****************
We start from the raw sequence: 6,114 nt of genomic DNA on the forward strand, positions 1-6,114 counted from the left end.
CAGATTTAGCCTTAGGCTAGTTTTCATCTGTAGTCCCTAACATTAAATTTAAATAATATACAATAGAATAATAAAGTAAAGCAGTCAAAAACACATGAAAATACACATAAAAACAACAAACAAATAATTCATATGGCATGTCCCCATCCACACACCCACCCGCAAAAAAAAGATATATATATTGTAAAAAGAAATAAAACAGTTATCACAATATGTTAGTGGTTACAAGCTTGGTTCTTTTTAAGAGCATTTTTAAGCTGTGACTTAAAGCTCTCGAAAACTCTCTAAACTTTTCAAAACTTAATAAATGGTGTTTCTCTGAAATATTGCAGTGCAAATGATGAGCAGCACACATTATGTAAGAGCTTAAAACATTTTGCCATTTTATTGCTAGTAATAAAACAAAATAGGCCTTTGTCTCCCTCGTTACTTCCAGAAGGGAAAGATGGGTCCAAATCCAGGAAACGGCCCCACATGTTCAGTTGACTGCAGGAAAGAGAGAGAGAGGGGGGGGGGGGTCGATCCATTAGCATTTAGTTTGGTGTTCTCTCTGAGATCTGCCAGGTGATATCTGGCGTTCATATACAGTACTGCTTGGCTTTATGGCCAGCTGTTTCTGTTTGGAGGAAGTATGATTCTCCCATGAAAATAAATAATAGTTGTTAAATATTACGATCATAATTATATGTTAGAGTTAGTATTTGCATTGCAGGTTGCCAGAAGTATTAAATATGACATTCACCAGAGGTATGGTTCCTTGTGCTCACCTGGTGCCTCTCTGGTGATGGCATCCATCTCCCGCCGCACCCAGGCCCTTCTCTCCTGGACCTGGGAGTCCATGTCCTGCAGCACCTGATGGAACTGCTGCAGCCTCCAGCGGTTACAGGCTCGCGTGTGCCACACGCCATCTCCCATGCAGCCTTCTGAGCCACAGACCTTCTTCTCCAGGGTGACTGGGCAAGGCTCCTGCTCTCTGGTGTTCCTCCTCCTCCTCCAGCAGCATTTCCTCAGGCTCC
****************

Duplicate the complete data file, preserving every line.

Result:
We start from the raw sequence: 6,114 nt of genomic DNA on the forward strand, positions 1-6,114 counted from the left end.
CAGATTTAGCCTTAGGCTAGTTTTCATCTGTAGTCCCTAACATTAAATTTAAATAATATACAATAGAATAATAAAGTAAAGCAGTCAAAAACACATGAAAATACACATAAAAACAACAAACAAATAATTCATATGGCATGTCCCCATCCACACACCCACCCGCAAAAAAAAGATATATATATTGTAAAAAGAAATAAAACAGTTATCACAATATGTTAGTGGTTACAAGCTTGGTTCTTTTTAAGAGCATTTTTAAGCTGTGACTTAAAGCTCTCGAAAACTCTCTAAACTTTTCAAAACTTAATAAATGGTGTTTCTCTGAAATATTGCAGTGCAAATGATGAGCAGCACACATTATGTAAGAGCTTAAAACATTTTGCCATTTTATTGCTAGTAATAAAACAAAATAGGCCTTTGTCTCCCTCGTTACTTCCAGAAGGGAAAGATGGGTCCAAATCCAGGAAACGGCCCCACATGTTCAGTTGACTGCAGGAAAGAGAGAGAGAGGGGGGGGGGGGTCGATCCATTAGCATTTAGTTTGGTGTTCTCTCTGAGATCTGCCAGGTGATATCTGGCGTTCATATACAGTACTGCTTGGCTTTATGGCCAGCTGTTTCTGTTTGGAGGAAGTATGATTCTCCCATGAAAATAAATAATAGTTGTTAAATATTACGATCATAATTATATGTTAGAGTTAGTATTTGCATTGCAGGTTGCCAGAAGTATTAAATATGACATTCACCAGAGGTATGGTTCCTTGTGCTCACCTGGTGCCTCTCTGGTGATGGCATCCATCTCCCGCCGCACCCAGGCCCTTCTCTCCTGGACCTGGGAGTCCATGTCCTGCAGCACCTGATGGAACTGCTGCAGCCTCCAGCGGTTACAGGCTCGCGTGTGCCACACGCCATCTCCCATGCAGCCTTCTGAGCCACAGACCTTCTTCTCCAGGGTGACTGGGCAAGGCTCCTGCTCTCTGGTGTTCCTCCTCCTCCTCCAGCAGCATTTCCTCAGGCTCC